Though an ingrown toenail seems like a small problem, the condition can cause extreme pain and become a source of infection. Expert podiatrist Daniel Pero, DPM, at Integrative Foot and Ankle offers comprehensive care for ingrown toenails, from specialized wound care for those with diabetes to effective in-office procedures that solve the problem and relieve your pain. If you have severe pain or an infection due to an ingrown toenail, call one of the offices in West Palm Beach or Palm Beach Gardens, Florida, or book an appointment online.
An ingrown toenail, called onychocryptosis, occurs when the edge of your toenail grows into the surrounding skin.
The most common causes of an ingrown toenail include:
The most common cause of an ingrown toenail is improperly trimming your toenails. When the toenail is too short, the skin folds over the nail. As the nail grows, it pushes deeper into the skin.
Shoes and socks that are too tight push against your toenail, increasing the risk of it curling into the skin.
Some people develop an ingrown toenail after stubbing their toe or sustaining another type of foot injury. Activities that place extra pressure on your toes, like kicking and running, also increase your risk.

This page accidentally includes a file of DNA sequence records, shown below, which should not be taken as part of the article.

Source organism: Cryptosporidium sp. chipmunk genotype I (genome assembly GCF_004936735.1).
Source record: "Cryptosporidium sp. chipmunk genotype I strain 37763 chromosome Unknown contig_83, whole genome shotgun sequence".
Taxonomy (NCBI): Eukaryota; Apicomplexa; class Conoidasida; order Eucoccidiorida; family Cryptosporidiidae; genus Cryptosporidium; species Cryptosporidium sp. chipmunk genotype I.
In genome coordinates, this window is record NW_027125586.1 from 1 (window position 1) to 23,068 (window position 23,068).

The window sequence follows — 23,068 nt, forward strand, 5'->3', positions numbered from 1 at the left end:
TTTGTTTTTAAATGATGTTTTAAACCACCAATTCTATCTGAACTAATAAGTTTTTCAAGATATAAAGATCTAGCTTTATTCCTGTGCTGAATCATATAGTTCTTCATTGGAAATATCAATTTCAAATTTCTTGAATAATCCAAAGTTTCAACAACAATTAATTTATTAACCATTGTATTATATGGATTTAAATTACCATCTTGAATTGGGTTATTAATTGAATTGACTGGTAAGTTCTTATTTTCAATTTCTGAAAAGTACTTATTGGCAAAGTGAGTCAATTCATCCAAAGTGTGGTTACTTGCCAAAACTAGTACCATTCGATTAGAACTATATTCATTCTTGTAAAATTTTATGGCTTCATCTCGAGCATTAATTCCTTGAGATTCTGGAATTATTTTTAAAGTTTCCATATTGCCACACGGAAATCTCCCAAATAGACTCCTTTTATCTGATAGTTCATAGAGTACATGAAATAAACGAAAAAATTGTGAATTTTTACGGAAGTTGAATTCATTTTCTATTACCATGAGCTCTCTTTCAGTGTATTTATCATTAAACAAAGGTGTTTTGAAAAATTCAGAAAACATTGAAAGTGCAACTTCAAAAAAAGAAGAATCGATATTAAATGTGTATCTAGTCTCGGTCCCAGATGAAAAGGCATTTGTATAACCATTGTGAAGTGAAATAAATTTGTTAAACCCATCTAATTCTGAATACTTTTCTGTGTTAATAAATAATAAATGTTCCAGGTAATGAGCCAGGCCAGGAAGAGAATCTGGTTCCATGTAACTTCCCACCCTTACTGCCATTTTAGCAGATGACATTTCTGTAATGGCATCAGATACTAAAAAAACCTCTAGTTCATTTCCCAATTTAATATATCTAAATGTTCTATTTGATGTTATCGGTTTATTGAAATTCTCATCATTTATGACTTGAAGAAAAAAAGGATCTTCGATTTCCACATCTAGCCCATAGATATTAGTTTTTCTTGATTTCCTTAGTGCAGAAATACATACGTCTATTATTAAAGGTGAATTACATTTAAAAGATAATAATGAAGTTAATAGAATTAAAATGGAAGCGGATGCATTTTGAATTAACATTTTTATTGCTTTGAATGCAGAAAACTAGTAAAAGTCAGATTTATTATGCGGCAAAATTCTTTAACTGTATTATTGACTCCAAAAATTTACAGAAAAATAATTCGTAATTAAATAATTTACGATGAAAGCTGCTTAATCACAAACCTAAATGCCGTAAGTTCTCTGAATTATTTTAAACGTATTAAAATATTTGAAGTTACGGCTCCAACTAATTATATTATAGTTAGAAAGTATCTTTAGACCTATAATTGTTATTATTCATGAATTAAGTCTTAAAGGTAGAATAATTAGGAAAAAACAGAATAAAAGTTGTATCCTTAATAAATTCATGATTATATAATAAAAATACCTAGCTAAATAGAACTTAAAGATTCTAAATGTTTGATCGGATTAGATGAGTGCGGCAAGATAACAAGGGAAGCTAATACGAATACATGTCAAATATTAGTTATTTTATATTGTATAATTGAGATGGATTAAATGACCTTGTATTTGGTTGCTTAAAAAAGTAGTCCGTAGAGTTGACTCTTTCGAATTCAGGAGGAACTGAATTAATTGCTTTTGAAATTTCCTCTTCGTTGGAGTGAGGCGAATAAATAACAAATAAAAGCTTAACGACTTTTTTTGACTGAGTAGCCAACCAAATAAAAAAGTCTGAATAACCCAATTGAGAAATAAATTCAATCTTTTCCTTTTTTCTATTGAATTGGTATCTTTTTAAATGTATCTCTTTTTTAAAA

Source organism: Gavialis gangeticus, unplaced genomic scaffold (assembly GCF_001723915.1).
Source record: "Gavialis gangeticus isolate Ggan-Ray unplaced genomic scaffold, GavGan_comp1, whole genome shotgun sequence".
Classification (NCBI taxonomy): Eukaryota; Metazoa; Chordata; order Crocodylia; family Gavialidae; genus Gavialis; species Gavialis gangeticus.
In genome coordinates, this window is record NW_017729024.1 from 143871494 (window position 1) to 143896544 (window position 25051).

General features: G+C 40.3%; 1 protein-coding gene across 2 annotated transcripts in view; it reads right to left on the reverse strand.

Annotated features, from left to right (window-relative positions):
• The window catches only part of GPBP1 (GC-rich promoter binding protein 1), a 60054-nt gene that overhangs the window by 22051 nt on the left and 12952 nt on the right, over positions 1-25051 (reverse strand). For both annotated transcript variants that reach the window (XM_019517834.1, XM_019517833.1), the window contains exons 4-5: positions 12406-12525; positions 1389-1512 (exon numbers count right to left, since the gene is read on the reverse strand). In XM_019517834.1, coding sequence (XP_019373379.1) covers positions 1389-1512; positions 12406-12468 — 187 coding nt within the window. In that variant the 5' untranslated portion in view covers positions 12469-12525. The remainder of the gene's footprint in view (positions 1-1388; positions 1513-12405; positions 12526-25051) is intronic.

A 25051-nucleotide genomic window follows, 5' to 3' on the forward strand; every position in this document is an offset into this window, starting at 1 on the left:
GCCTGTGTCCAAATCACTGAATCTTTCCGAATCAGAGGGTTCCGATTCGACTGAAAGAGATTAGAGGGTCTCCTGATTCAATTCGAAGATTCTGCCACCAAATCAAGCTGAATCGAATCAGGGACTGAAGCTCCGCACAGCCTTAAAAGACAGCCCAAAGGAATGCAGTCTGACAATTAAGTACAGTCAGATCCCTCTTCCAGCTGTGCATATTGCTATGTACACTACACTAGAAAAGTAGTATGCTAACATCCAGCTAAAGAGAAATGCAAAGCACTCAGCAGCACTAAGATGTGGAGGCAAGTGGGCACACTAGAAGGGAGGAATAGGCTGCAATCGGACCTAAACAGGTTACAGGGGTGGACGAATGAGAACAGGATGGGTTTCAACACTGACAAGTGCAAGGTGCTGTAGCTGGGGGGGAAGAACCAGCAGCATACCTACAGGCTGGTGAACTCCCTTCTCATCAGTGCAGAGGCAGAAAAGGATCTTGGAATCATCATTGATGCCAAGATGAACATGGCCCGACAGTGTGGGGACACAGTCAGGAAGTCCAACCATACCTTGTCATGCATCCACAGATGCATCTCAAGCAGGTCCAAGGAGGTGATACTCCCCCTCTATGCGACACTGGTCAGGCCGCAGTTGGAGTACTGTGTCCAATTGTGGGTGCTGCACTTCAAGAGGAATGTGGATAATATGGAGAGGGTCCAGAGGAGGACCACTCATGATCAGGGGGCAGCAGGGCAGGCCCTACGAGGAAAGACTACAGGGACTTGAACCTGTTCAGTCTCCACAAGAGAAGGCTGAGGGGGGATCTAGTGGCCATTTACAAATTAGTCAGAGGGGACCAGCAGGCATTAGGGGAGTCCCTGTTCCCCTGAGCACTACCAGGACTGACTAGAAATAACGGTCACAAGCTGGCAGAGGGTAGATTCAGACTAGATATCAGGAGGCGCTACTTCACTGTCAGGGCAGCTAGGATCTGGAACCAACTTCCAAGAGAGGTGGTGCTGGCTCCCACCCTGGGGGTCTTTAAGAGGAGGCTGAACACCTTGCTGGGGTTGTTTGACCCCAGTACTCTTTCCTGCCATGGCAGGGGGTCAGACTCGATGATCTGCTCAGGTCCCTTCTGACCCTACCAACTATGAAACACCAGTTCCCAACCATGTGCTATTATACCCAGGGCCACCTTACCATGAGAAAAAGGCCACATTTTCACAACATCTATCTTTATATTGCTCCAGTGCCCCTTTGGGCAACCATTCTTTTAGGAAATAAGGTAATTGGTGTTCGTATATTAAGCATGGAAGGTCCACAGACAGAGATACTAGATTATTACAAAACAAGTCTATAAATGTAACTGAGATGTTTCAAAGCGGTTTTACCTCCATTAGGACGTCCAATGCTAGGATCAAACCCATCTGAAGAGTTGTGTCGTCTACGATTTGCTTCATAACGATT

Conditions that affect your toenail, like a fungus, may cause an ingrown toenail.
Just as you can inherit a tendency to develop a foot deformity, you can also have a genetic makeup that increases your risk of developing ingrown toenails.
Ingrown toenails are notorious for causing extreme pain. It’s also easy for an infection to develop where the toenail pushes into the skin. Signs of an infection include redness, swelling, warm-feeling skin, and a discharge from the area.
In many cases, you can treat an ingrown toenail at home by soaking your foot in warm water and avoiding tight shoes and socks. You shouldn’t cut the nail, however, as that’s more likely to make the problem worse.
You should not attempt to treat the problem on your own if the area is infected or you’re diabetic, have nerve damage, or poor circulation. These conditions prevent healing and increase your risk of serious complications, so it’s best to let Dr. Pero carefully treat your ingrown toenail.
Treatment for an ingrown toenail generally consists of removing part of the nail and inserting a cotton wisp or string of dental floss under the nail to keep it separate from the skin while the problem heals. You may also need an antibiotic if an infection is present.
If you keep developing ingrown toenails, Dr. Pero may remove a portion of the nail and some of the nail bed to prevent that part of the nail from regrowing.
If you need help for an ingrown toenail, call Integrative Foot and Ankle or schedule an appointment online.